Scorecard needed to track DA spat

By Anthony Skeens, The Triplicate September 27, 2013 03:24 pm

Supervisors vote to declare position as officially vacant

A scorecard may be needed to keep track of the legal bouts suspended Del Norte District Attorney Jon Alexander is embroiled in.

There’s Tuesday’s unanimous decision by the County Board of Supervisors to declare the Del Norte District Attorney position vacant.

Meanwhile, his petition to overrule the Board of Supervisor’s decision to place him on unpaid administrative leave last April will be heard Oct. 10.

And he filed a rebuttal last week to the State Bar’s response regarding his appeal of a State Bar Court judge’s recommendation last April that he should be disbarred.

“I’ve been bulldozed by the State Bar, the Board of Supervisors and just about everybody but Inspector Javert,” said Alexander. “But the people of this county have stood by me and I am tremendously grateful. I’ve been very disappointed by the State Bar system I’ve seen and the Board of Supervisors, but I don’t quit.”

One thing is clear: The county is looking toward the future without him.

Declaring the DA position vacant will open up the pool for an interim replacement to run the office until next year’s election, said County Counsel Gretchen Stuhr.

Since Alexander’s suspension, Assistant District Attorney Katherine Micks has been leading the office.

Any attorney, who has an active bar license could apply for the position, which will be advertised for at least a month, said county Administrative Officer Jay Sarina.

“Normally a recruitment is anywhere from 30 to 60 days, then an interview process is set up,” said Sarina. “That was requested from the board due to the inability of that elected official to fulfill the duties of the office.”

Supervisors based their latest action on Government Code 1770, subsection G, that states an office becomes vacant before the expiration of a term when an official has ceased to perform the duties of the office for at least three months.

Alexander was placed on unpaid administrative leave after an inactive status was placed on his law license until his appeal of the disbarment recommendation is concluded.

“He has passed his three months that he hasn’t been able to do his statutorily mandated duties,” said Stuhr. “We need to do something with that position beside leave it languishing.”

Alexander’s attorney sees it differently. 

Rudy Nolen of Sacramento called the supervisors’ action illegal and refused to acknowledge there is a legitimate vacancy.

“The action they took yesterday is a misunderstanding of California law,” Nolen told the Triplicate on Wednesday.

The subsection cited by the county actually calls for the public official to voluntarily cease his duties in office, Nolen said.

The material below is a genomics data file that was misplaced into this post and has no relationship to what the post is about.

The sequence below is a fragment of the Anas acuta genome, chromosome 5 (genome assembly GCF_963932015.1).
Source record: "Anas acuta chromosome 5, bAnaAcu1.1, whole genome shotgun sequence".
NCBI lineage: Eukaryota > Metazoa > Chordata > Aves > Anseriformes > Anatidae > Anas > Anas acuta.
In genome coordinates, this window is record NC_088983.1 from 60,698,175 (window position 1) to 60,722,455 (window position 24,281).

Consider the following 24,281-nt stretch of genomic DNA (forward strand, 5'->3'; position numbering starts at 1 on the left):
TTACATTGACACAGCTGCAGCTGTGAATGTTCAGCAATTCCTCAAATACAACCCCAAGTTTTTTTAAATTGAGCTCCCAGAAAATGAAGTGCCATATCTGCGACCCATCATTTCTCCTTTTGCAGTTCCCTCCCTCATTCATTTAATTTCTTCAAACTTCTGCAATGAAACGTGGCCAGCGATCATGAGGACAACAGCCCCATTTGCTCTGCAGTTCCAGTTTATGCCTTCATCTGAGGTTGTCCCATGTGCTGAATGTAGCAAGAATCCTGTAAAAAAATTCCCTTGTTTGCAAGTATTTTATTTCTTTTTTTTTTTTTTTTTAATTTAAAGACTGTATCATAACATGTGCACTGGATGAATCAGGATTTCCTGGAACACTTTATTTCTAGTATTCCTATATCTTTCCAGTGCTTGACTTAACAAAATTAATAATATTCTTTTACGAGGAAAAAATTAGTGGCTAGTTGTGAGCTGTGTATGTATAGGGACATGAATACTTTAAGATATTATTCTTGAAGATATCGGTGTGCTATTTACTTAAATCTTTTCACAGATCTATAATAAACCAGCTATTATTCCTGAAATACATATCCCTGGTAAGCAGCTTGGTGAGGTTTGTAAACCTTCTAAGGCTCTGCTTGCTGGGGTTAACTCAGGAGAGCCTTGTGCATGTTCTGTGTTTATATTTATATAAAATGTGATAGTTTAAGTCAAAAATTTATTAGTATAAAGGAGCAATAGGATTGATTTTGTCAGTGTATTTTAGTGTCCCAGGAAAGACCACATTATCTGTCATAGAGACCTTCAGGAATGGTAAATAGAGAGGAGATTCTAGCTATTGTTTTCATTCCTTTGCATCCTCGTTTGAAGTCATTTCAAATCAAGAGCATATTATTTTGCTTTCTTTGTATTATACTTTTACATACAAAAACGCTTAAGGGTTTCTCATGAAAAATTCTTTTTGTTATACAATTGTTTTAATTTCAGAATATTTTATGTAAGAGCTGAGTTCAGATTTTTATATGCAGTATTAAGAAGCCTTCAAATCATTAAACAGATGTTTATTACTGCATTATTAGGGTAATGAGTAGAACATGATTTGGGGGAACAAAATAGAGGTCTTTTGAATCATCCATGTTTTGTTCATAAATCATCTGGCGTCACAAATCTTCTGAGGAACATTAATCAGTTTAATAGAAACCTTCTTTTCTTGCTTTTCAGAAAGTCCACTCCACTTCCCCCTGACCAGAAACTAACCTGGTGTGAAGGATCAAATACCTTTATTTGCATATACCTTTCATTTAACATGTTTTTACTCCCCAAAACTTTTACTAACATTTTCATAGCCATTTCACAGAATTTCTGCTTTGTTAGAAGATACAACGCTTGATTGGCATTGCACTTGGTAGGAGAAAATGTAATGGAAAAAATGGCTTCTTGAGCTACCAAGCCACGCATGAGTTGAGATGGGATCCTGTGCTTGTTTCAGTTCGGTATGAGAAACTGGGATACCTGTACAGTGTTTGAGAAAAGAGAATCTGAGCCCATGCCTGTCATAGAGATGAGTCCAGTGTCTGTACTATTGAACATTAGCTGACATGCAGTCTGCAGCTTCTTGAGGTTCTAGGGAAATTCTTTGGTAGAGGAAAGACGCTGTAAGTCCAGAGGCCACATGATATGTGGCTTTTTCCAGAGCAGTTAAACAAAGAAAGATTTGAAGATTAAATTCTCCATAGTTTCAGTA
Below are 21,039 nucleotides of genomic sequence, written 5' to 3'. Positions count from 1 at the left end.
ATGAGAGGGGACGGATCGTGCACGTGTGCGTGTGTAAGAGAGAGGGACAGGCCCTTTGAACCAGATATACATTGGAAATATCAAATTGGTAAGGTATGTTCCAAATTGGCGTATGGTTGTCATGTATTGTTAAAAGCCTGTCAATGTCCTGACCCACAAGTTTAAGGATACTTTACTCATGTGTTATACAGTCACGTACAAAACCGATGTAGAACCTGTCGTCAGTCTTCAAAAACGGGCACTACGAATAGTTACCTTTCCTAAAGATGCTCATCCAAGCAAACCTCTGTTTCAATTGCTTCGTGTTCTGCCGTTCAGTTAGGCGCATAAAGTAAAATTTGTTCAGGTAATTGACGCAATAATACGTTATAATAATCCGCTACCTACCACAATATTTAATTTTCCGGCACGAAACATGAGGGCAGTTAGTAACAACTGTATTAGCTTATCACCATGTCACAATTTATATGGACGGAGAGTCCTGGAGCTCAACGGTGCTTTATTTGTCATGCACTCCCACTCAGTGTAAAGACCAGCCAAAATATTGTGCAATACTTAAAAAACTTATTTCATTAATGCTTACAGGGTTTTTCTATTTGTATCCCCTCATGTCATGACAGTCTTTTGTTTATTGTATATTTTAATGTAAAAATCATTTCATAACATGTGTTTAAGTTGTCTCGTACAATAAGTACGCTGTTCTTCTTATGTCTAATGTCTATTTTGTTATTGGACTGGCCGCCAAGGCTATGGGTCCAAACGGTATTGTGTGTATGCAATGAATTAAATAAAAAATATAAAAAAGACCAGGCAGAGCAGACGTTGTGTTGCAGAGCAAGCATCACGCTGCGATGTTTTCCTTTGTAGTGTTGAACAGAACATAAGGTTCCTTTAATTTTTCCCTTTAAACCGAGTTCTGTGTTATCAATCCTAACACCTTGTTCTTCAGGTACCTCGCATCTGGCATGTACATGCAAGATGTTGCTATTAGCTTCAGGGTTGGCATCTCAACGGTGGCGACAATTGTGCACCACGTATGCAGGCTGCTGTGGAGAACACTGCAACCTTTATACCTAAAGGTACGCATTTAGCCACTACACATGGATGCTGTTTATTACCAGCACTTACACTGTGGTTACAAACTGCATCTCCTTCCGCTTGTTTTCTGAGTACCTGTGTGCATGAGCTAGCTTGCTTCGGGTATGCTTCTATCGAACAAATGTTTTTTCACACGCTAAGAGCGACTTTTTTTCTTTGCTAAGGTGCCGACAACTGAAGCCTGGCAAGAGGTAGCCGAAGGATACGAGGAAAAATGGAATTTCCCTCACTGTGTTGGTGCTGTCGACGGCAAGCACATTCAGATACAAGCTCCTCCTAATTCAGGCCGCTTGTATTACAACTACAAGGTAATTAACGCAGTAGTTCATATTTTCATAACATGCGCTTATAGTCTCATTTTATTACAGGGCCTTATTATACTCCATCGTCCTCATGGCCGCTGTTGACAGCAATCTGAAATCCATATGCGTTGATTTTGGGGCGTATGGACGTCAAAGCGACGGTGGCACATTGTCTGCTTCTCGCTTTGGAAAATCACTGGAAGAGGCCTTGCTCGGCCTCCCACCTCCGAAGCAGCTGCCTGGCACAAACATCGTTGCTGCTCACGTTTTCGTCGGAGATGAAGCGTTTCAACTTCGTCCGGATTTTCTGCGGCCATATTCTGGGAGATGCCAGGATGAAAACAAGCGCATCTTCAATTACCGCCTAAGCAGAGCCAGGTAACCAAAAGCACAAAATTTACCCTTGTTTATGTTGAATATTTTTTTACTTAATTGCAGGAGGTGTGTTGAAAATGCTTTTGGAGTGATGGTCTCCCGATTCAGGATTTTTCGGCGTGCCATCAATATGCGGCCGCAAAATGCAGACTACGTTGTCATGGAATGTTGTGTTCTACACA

“In my opinion, the action taken by the board is premature and it is in violation of the government code,” said Nolen. “Jon didn’t abandon his job.”

Alexander’s claim in the petition is that supervisors acted beyond their authority by suspending him. The matter could be resolved Oct. 10 at 9 a.m., when it will be heard at the Del Norte County Superior Court House.

“If we’re successful the court order will put him back into his job as district attorney,” said Nolen. 

Stuhr doesn’t think that will happen. 

Alexander, if victorious in his petition, will likely be awarded back pay with interest and attorney’s fees, but not his position back, Stuhr said.

Since the Board of Supervisors have declared the position vacant, Alexander’s appeal must go through the state Attorney General’s Office, Stuhr said.

“At this point that position is considered vacant,” said Stuhr. “It’s unprecedented.”

She added that attorneys who have found themselves on the wrong side of the bar have usually resigned.

All of these recent maneuvers — by the county to keep Alexander from his post and by him to regain it — are smaller battles until his State Bar troubles are settled.

Alexander was found to have violated State Bar rules against communicating with a represented party, moral turpitude and suppressing evidence. 

The violations stemmed from a conversation he had with a woman facing drug-related charges after she went into his office with a voice recorder in her pocket, which was later used to prove Alexander talked to her. 

He has most recently filed a rebuttal with the State Bar Review Department arguing that he should not be disbarred. A spokesperson for the State Bar said that disbarment recommendations are hardly ever overturned by the review department.

An oral argument will be the next phase of Alexander’s appeal. That hearing has not been scheduled. A ruling would be given within 90 days of that hearing.

“It doesn’t look like there’s going to be a speedy resolution for at least four more months and maybe up to eight,” said Stuhr, adding that once the review department decides, the disbarment recommendation goes before the California Supreme Court.

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